I don’t have much time to recap the San Francisco Giants 3-0 loss to the Miami Marlins. I’m currently in union negotiations for the 27th hour out of the last 37 hours, and it’s halftime of the Golden State Warriors NBA Finals game, which I’m also writing about.
But while I did watch the Giants futile attempt at playing baseball — with one eye, admittedly — I neither watched it well enough to offer a comprehensive recap, nor do I have the time to do so, nor did the game warrant it.
So I’m going to tell you a story instead.
When I was a kid — maybe six or so — I wet the bed. It happens to all of us. Some more than others, but we don’t need to dive too deeply into that.
I’d wet the bet a bit that week and, to be frank, I was over it.
So I disputed it. Decided I didn’t actually do it.
But you can’t unpee a bed. Instead you need a scapegoat.
I searched for one. Searched north and south.
Couldn’t choose a pet; they all lived outdoors. Couldn’t choose a sibling; they were all older and wiser. No one would believe me with either.
So I chose the one person I deemed could have plausibly peed in my bed, and pinned the blame fairly on their shoulders.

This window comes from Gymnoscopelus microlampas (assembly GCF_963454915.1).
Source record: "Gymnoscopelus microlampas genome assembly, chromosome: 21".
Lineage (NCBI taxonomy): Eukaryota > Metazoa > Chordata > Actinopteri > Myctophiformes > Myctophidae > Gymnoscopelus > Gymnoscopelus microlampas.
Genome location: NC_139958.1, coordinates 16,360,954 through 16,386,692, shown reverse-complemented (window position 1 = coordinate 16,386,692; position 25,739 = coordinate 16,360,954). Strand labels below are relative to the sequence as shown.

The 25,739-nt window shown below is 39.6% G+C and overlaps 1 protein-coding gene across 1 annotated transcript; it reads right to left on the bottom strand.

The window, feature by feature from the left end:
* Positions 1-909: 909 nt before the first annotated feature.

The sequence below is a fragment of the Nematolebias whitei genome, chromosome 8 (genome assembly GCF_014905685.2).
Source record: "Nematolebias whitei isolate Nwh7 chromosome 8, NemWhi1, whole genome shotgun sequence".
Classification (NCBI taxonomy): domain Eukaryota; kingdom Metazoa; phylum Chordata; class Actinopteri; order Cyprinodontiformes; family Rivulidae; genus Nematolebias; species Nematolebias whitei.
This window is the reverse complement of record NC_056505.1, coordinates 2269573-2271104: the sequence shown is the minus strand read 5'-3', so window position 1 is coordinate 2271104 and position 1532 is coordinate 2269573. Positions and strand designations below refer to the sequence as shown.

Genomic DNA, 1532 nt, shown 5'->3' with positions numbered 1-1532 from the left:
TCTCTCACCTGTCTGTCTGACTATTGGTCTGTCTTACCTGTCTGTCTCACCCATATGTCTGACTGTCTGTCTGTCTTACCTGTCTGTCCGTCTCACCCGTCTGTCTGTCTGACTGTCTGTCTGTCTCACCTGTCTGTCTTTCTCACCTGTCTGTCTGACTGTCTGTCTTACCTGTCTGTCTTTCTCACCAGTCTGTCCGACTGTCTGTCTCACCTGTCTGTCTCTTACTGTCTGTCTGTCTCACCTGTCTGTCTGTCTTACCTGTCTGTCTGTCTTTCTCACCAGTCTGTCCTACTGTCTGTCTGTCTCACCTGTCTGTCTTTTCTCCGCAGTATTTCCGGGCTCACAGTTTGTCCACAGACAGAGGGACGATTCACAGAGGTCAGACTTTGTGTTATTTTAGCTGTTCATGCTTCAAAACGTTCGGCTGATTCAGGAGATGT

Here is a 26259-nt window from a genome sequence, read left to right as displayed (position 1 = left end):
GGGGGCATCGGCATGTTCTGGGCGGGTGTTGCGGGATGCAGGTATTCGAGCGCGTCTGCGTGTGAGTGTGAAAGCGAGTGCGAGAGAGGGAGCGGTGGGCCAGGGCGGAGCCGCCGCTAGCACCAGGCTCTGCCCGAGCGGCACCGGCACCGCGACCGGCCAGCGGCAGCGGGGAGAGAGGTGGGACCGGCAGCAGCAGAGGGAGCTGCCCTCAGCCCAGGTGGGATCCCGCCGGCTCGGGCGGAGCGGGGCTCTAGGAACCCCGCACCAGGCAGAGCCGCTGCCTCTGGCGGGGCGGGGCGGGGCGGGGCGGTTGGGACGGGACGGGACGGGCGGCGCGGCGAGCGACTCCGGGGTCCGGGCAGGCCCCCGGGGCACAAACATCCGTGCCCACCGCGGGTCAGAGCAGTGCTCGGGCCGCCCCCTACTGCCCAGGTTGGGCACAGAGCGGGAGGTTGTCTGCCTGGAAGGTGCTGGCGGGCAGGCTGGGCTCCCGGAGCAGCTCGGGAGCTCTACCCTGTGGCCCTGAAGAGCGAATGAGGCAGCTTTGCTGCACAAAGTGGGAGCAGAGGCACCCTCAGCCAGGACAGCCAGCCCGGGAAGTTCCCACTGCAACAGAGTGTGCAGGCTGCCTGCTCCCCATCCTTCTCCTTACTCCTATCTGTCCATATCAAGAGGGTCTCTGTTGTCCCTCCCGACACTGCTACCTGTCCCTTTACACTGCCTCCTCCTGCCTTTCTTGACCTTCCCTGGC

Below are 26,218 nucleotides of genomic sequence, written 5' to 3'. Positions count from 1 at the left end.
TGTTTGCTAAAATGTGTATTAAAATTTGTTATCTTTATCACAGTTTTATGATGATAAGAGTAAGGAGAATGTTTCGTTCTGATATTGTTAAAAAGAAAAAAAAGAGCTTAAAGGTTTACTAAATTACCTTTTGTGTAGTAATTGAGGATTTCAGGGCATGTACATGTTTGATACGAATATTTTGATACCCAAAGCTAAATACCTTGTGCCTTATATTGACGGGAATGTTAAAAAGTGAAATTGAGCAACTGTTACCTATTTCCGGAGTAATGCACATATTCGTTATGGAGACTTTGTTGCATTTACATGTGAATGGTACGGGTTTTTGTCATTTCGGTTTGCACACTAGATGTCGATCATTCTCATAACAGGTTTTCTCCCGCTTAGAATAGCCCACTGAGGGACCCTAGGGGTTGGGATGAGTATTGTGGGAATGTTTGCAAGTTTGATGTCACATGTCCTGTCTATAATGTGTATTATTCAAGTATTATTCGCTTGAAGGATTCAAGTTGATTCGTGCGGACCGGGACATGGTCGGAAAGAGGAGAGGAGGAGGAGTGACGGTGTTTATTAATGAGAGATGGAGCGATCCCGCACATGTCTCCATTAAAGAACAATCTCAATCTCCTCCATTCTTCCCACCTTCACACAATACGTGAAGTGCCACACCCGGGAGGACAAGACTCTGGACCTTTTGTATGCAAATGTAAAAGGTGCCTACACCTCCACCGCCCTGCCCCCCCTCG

God peed my bed, I nonchalantly declared to my poor mother (who did not deserve this treatment), as I marched the micturated-upon sheets to the laundry room.
No, he didn’t, she informed me.
Yes, he did, I confidently rebutted.
Back and forth we went until a line in the sand needed to be drawn. And my mother, for her gentle and loving exterior, can draw a line in the sand with the world’s greatest sand-line drawers.
So she drew the line in the sand, and the sand was the friend’s house I intended to go see a movie at that night, and the line was that I could not go until I admitted that it was I, and not god, that peed in my previously innocent little twin bed.
But I held firm.
God peed in my bed then, and as god is my witness, I maintain that he peed in my bed to this day, even as I detail the part of the story that involves me very clearly making it up.
And so I didn’t go to my friend’s house. I didn’t watch the movie. I stayed home and I pouted, because I was being punished for god’s silly and spiteful decision to piss on my Buzz Lightyear sheets.
Those were my actions, and those were my consequences, and I learned to live with them, even if I’m still grumping about it more than 25 years later.
Anyway, the Giants played poorly. They had just three hits. They brought in their closer, Camilo Doval, in the sixth inning, which backfired. They let a guy they just traded away — Luke Williams — walk twice and make the biggest defensive play of the game, when he robbed the player that stole his spot on the roster — Luis González — of extra bases.
Those were their actions.
They lost 3-0.
That was their consequence.